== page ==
20 Jun 2022
by Tim Marshall & Nikki Wright
Kantar’s Corporate Reputation Index 2022 showcases the reputations of well-known Kiwi companies, and how they are tracking compared to other top ranked New Zealand companies.
Established in partnership with Wright Communications in 2015, the Index uses Kantar’s global RepZ framework with standardised reputation attributes for Trust, Leadership, Fairness and Responsibility.
Air New Zealand has come out on top again, maintaining its perfect record atop the Kantar Corporate Reputation Index for the eighth year in a row.
With all the uncertainty and challenging times over the last two years, it’s no surprise that Trust is now the highest-ranking corporate reputation attribute. Since last year its weighting in the index has increased by 2% to 37%.
Kiwis are leaning upon trusted brands and companies more and more during these globally uncertain times. Trust doesn’t just happen. It must be built and crafted in a multi-pronged approach across all business areas.
Air New Zealand scored highest for Trust in this year’s index and was also the most highly ranked company for valuing Diversity and Inclusion, a new question that’s been added to the reputation index survey. To rank highly in the index companies must establish and uphold strong reputations across trust and diversity and inclusion, as these are the values Kiwis care about.
Responsibility, encompassing both employee and environmental responsibility, is an attribute many companies could improve on. Air New Zealand’s high ranking for responsibility indicates New Zealanders’ appreciation of the company’s sustainability initiatives and commitments.
After top-ranking Air New Zealand sits TVNZ, also ranking highly in the Trust category with Mitre 10, Bunnings, and Pak ’n Save rounding out the top five. The other companies in the top 20, in ranking order are: AA Insurance, Toyota, The Warehouse, Samsung, Fisher Paykel Healthcare, Southern Cross, Zespri, Fisher Paykel Appliances, New World, Lotto NZ, K Mart, Briscoes, Mainfreight, Heinz Watties and New Zealand Post.
Upholding a high reputation comes down to accountability, transparency, and authenticity. Companies which have mastered this with effective brand, communications and business practices have scored well in the eyes of Kiwis.
Even when crisis or scandal hits, companies who do the right thing by the public and face up to issues authentically can ride out occasional setbacks and bad news.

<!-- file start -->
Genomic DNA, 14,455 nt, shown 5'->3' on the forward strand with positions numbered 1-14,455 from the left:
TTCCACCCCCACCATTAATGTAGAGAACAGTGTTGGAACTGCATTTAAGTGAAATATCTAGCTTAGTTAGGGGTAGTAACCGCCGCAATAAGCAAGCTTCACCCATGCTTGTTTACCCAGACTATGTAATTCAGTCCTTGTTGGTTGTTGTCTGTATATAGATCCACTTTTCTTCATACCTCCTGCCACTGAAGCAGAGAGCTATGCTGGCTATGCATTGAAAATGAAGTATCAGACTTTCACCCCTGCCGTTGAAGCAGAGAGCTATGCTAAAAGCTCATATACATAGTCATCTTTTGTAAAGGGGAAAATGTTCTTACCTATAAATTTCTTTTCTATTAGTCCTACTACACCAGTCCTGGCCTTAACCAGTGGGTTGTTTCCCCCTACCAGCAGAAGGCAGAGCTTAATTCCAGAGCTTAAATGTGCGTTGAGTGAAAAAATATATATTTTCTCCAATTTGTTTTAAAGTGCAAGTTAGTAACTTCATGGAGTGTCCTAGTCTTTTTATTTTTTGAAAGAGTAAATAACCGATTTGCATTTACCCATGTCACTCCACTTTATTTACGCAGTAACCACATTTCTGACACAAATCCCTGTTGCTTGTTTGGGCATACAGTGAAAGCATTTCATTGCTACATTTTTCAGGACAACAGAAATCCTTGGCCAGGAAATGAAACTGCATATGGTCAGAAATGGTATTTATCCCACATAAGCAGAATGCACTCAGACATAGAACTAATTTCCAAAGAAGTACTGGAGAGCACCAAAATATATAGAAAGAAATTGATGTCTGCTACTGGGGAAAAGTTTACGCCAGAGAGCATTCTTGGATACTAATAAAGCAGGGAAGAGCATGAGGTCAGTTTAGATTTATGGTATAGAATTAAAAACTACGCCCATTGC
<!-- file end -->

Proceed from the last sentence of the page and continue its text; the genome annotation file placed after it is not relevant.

The 2022 Index shows that companies with a reputation index of 105 or higher are in the ‘resilient zone’, well placed to weather bad publicity. Building a strong reputation provides resilience in these turbulent times when things can change radically and swiftly.
It’s best to build a bank of goodwill and identify potential reputation risks before crises arise. The strongest reputations are built over time.
Companies that value Trust, Leadership, Fairness and Responsibility, tend to have a robust internal culture. This of course impacts their external reputation. Having a powerful holistic communications strategy is critical. Companies that tell their stories well build resilience that helps them ride out bumps in the road.
Reputation, good or bad, affects not only product sales and service contracts – it also is critical to attract new talent. Millennial and Gen Z customers and employees have a far deeper knowledge of branding and will choose brands, products and employers that clearly align with their own set of values.
Leading companies in the Index have Corporate Social Responsibility (CSR) strategies in place to demonstrate a shared value system with the public and staff by giving back to their communities where appropriate.
There are many ways to improve your brand or company’s reputation but it’s pivotal to take control of the narrative, especially if your company receives negative media coverage. Transparent and authentic communications go a long way toward earning the respect of Kiwis.
The Kantar Corporate Reputation Index 2022 has 20 industry categories with brands indexed against major competitors in their category to remove industry bias. More than 20,000 New Zealanders have been interviewed over the last seven years with an average sample size of 500 per category per year. The survey was conducted in February and March 2022.
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